Happy Birthday, Dear Ancestor

Once a month, as a special Sabbath activity, I bake a cake and honor our direct-line ancestors whose birthdays fall during that month. I place each ancestor’s name and birthday on a yearly calendar so I know at a glance who we will honor that month.

Usually, after our family has enjoyed cake and ice cream, I read the biographies of our ancestors or share an interesting fact or story about them. If I have any of their heirlooms, I show those and explain their significance as well. This activity helps to acquaint our children with their heritage and does not require a great deal of preparation.Marlene Cameron Thomas, Pellissippi Ward, Knoxville Tennessee Stake

[photo] Photo by Lana Leishman

Finances and Family Fun

One year when we could not afford an elaborate family vacation, we came up with an alternative plan that resulted in one of the best vacations we ever had. This plan was not only entertaining but also helpful in teaching our children financial responsibility.

During family home evening, my husband and I divided the money we had saved for our family vacation into equal amounts for each of the five vacation days. Then we grouped everyone into teams of two. Each team was given money (cash in an envelope) and assigned to plan activities for one day and one night. The activities could include one night where we stayed in a hotel, but it had to be within the budget. The only restraint was the driving distance. The activity had to be something we could do in a day’s drive from home, and all activities had to meet Church standards for entertainment. Each team made their plans, then presented them to the rest of the family to make sure we didn’t have duplications and to help everyone know what to expect.

We were delighted with the varied ideas that sprang up as the teams tried to find something really fun to do within the budget. We discovered our family members had great imaginations. The activities varied from attending a basketball game, which included a three-hour drive from home, to watching rented videos while snacking on popcorn and candy and later sleeping on the family room floor. We had many different activities, and the children developed skills in planning, budgeting, and leadership.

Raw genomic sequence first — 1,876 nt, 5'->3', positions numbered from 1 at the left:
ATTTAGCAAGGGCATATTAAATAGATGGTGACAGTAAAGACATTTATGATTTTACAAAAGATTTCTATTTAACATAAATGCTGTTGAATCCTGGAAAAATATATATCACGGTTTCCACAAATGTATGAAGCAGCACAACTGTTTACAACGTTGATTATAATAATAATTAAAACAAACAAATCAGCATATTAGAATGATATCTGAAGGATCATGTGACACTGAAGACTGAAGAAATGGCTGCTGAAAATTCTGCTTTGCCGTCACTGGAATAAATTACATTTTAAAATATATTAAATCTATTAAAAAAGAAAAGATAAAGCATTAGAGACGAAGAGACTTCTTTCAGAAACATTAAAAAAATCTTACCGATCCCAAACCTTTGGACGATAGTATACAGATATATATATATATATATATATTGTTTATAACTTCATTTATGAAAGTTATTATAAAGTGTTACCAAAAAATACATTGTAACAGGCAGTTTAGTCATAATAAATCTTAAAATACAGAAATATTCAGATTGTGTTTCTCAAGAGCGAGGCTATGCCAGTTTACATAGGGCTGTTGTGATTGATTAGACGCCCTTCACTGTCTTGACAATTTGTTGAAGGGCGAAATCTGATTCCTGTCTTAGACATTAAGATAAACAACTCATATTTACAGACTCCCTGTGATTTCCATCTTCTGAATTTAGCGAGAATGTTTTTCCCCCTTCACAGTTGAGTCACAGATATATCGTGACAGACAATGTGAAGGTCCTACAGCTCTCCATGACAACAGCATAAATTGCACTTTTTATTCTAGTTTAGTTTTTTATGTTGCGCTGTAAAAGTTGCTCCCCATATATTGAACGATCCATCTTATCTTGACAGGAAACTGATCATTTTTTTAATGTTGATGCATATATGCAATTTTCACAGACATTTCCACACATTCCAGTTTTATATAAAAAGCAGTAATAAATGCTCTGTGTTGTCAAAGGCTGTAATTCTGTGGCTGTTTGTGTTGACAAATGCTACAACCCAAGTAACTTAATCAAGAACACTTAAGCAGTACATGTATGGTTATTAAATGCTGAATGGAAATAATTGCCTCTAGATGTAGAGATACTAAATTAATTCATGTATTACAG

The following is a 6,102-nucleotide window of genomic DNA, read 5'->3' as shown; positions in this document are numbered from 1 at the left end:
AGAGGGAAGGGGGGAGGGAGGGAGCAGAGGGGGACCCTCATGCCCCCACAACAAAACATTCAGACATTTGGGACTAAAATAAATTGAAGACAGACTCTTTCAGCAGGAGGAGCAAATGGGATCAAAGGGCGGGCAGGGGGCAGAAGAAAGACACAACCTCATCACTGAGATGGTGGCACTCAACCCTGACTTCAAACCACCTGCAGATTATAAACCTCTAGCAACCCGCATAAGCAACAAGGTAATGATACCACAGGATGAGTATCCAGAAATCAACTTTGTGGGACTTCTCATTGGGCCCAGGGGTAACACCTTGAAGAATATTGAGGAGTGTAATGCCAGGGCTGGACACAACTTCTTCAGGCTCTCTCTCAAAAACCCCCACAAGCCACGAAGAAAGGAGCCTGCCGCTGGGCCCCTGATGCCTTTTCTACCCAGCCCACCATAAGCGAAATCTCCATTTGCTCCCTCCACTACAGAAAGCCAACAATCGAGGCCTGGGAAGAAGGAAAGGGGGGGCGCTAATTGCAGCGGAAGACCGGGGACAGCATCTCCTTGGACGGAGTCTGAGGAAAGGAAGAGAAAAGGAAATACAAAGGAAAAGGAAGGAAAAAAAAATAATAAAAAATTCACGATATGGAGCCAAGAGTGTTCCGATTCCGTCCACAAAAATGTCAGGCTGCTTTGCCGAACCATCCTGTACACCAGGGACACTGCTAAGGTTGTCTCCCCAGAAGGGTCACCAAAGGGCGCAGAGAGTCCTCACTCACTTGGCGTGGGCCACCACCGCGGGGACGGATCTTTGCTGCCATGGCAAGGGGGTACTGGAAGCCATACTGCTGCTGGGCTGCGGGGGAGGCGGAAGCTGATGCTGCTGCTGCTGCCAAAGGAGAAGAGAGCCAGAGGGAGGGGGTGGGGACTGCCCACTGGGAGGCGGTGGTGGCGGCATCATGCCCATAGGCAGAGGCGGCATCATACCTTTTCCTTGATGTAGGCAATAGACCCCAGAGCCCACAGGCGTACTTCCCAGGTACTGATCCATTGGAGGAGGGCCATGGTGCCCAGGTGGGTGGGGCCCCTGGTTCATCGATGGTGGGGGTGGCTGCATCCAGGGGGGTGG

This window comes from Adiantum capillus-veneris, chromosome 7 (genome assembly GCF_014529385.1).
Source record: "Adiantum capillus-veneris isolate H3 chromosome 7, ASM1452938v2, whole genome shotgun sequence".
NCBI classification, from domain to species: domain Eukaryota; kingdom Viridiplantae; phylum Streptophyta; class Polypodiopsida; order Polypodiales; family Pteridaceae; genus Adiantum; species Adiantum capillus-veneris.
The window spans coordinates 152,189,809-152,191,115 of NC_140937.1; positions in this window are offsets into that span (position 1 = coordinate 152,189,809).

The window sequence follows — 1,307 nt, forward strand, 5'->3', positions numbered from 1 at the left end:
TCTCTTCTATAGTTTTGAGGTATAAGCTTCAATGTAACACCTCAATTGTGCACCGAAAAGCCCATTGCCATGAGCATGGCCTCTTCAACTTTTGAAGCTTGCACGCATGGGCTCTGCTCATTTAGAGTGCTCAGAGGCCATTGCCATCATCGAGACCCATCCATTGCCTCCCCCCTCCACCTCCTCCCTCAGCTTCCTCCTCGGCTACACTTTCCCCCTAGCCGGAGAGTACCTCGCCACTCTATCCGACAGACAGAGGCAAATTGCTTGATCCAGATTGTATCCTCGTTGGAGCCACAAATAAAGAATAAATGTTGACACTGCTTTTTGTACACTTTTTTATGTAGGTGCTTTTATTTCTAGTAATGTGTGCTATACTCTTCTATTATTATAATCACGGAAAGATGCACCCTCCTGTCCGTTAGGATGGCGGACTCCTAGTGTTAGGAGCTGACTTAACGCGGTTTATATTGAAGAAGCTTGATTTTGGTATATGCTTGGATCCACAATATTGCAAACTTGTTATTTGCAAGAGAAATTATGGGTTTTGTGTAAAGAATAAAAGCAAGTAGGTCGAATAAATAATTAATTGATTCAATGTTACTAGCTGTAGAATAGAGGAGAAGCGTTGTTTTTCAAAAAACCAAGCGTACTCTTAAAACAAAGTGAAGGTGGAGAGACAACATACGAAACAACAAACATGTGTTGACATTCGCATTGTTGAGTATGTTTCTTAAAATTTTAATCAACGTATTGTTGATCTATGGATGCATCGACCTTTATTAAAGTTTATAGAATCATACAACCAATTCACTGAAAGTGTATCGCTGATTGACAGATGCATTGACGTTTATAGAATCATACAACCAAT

Recently, I received a letter from my college sophomore son, Brad, in which he said, “Today I was reflecting on how nice it was on that family vacation when you let us each choose the activity for a day and gave us each a budget. So many families never get to do something so cool.”

Not only was it a great learning experience for the children, but they are able to look back on it many years later with positive, happy feelings.Sharlene T. Barber, Farragut Ward, Knoxville Tennessee Stake

Using Children’s Art

Wards that use preprinted sacrament meeting covers can save money by photocopying the artwork of the Primary children. In our ward, this idea has also increased the children’s excitement about sacrament meeting.

To accomplish this, our Primary has one sharing time early in the year in which the children illustrate a favorite scripture story or gospel topic in pencil. The ward librarians darken the art and photocopy the program information on the blank side. Other covers are sometimes used, but the ward members anticipate each delightful contribution from the children. The response of our ward members has been wonderful, and the children are happy to play a small part in sacrament meeting.Patsy Shipley, Idaho Falls 26th Ward, Idaho Falls Idaho Central Stake

[illustration] Illustrated by Joe Flores

Primarily for Family

We have had success in our family home evenings by basing our lessons on the Primary theme for the month. Our children, ages three to nine, grasp the concepts more quickly because of the uniformity between lessons taught in family home evening, Primary, and in the Church magazines. Some articles in the Friend correspond to these monthly themes.

We also choose songs from the Children’s Songbook to match the lesson topics. Often, we find that these same songs are being practiced in Primary singing time. By singing these songs with our children during family home evening, they become more familiar with them and enjoy singing them in Primary and Church musical programs.

By focusing on the monthly Primary theme, we have found that our children are more familiar with the topics and scriptures being presented and are more involved in family home evening. Memorizing the monthly scriptures is also easier because of the charts printed in the Friend. We have found that even our three-year-old has been able to memorize several short scriptures.

Other helpful resources for planning a successful family home evening are the Family Home Evening Resource Book (item no. 31106, U.S., $5.00) and Family Home Evening video supplements (53276, 53277, $5.00 each). These resources may also be checked out from ward or branch libraries.

By applying these practices in our lives, our children receive valuable instruction during family home evening that allows their testimonies and ours to grow.Gib and Kimberly Condie, Powell Third Ward, Cody Wyoming Stake

[illustration] Illustrated by Beth M. Whittaker